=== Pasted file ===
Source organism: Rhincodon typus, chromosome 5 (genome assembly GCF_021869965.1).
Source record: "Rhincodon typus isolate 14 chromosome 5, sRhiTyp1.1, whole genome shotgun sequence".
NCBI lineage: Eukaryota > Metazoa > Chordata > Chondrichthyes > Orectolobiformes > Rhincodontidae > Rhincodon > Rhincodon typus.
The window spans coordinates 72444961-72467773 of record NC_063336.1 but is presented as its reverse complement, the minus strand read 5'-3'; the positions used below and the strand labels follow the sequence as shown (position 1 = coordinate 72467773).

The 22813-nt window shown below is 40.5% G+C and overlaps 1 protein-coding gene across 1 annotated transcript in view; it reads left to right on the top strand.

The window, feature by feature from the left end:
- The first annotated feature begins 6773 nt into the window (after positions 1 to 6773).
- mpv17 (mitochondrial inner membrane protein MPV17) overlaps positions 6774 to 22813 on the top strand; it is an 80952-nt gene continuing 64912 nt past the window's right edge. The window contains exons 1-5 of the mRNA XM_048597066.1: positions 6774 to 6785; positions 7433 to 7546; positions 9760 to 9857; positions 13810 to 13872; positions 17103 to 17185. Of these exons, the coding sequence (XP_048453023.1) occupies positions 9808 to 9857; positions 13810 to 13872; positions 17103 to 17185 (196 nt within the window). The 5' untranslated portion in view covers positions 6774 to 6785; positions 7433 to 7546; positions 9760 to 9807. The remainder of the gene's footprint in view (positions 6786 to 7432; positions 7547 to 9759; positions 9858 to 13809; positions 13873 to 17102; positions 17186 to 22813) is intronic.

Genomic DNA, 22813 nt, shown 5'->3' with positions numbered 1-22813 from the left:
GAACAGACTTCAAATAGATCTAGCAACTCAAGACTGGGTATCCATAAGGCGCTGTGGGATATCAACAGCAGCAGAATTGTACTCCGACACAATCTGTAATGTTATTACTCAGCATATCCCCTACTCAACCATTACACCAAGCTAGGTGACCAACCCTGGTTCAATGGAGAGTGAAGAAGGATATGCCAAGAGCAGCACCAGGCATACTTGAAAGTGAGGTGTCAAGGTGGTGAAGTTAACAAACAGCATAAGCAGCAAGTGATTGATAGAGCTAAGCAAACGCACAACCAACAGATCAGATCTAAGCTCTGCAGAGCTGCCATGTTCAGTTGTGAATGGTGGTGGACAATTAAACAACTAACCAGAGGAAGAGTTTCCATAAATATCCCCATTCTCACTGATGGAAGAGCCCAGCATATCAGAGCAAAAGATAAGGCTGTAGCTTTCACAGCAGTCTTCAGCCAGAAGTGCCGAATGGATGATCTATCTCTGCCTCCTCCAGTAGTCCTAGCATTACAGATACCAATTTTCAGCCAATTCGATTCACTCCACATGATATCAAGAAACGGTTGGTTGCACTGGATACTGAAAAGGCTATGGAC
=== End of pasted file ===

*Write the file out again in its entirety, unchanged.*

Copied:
Source organism: Rhincodon typus, chromosome 5 (genome assembly GCF_021869965.1).
Source record: "Rhincodon typus isolate 14 chromosome 5, sRhiTyp1.1, whole genome shotgun sequence".
NCBI lineage: Eukaryota > Metazoa > Chordata > Chondrichthyes > Orectolobiformes > Rhincodontidae > Rhincodon > Rhincodon typus.
The window spans coordinates 72444961-72467773 of record NC_063336.1 but is presented as its reverse complement, the minus strand read 5'-3'; the positions used below and the strand labels follow the sequence as shown (position 1 = coordinate 72467773).

The 22813-nt window shown below is 40.5% G+C and overlaps 1 protein-coding gene across 1 annotated transcript in view; it reads left to right on the top strand.

The window, feature by feature from the left end:
- The first annotated feature begins 6773 nt into the window (after positions 1 to 6773).
- mpv17 (mitochondrial inner membrane protein MPV17) overlaps positions 6774 to 22813 on the top strand; it is an 80952-nt gene continuing 64912 nt past the window's right edge. The window contains exons 1-5 of the mRNA XM_048597066.1: positions 6774 to 6785; positions 7433 to 7546; positions 9760 to 9857; positions 13810 to 13872; positions 17103 to 17185. Of these exons, the coding sequence (XP_048453023.1) occupies positions 9808 to 9857; positions 13810 to 13872; positions 17103 to 17185 (196 nt within the window). The 5' untranslated portion in view covers positions 6774 to 6785; positions 7433 to 7546; positions 9760 to 9807. The remainder of the gene's footprint in view (positions 6786 to 7432; positions 7547 to 9759; positions 9858 to 13809; positions 13873 to 17102; positions 17186 to 22813) is intronic.

Genomic DNA, 22813 nt, shown 5'->3' with positions numbered 1-22813 from the left:
GAACAGACTTCAAATAGATCTAGCAACTCAAGACTGGGTATCCATAAGGCGCTGTGGGATATCAACAGCAGCAGAATTGTACTCCGACACAATCTGTAATGTTATTACTCAGCATATCCCCTACTCAACCATTACACCAAGCTAGGTGACCAACCCTGGTTCAATGGAGAGTGAAGAAGGATATGCCAAGAGCAGCACCAGGCATACTTGAAAGTGAGGTGTCAAGGTGGTGAAGTTAACAAACAGCATAAGCAGCAAGTGATTGATAGAGCTAAGCAAACGCACAACCAACAGATCAGATCTAAGCTCTGCAGAGCTGCCATGTTCAGTTGTGAATGGTGGTGGACAATTAAACAACTAACCAGAGGAAGAGTTTCCATAAATATCCCCATTCTCACTGATGGAAGAGCCCAGCATATCAGAGCAAAAGATAAGGCTGTAGCTTTCACAGCAGTCTTCAGCCAGAAGTGCCGAATGGATGATCTATCTCTGCCTCCTCCAGTAGTCCTAGCATTACAGATACCAATTTTCAGCCAATTCGATTCACTCCACATGATATCAAGAAACGGTTGGTTGCACTGGATACTGAAAAGGCTATGGAC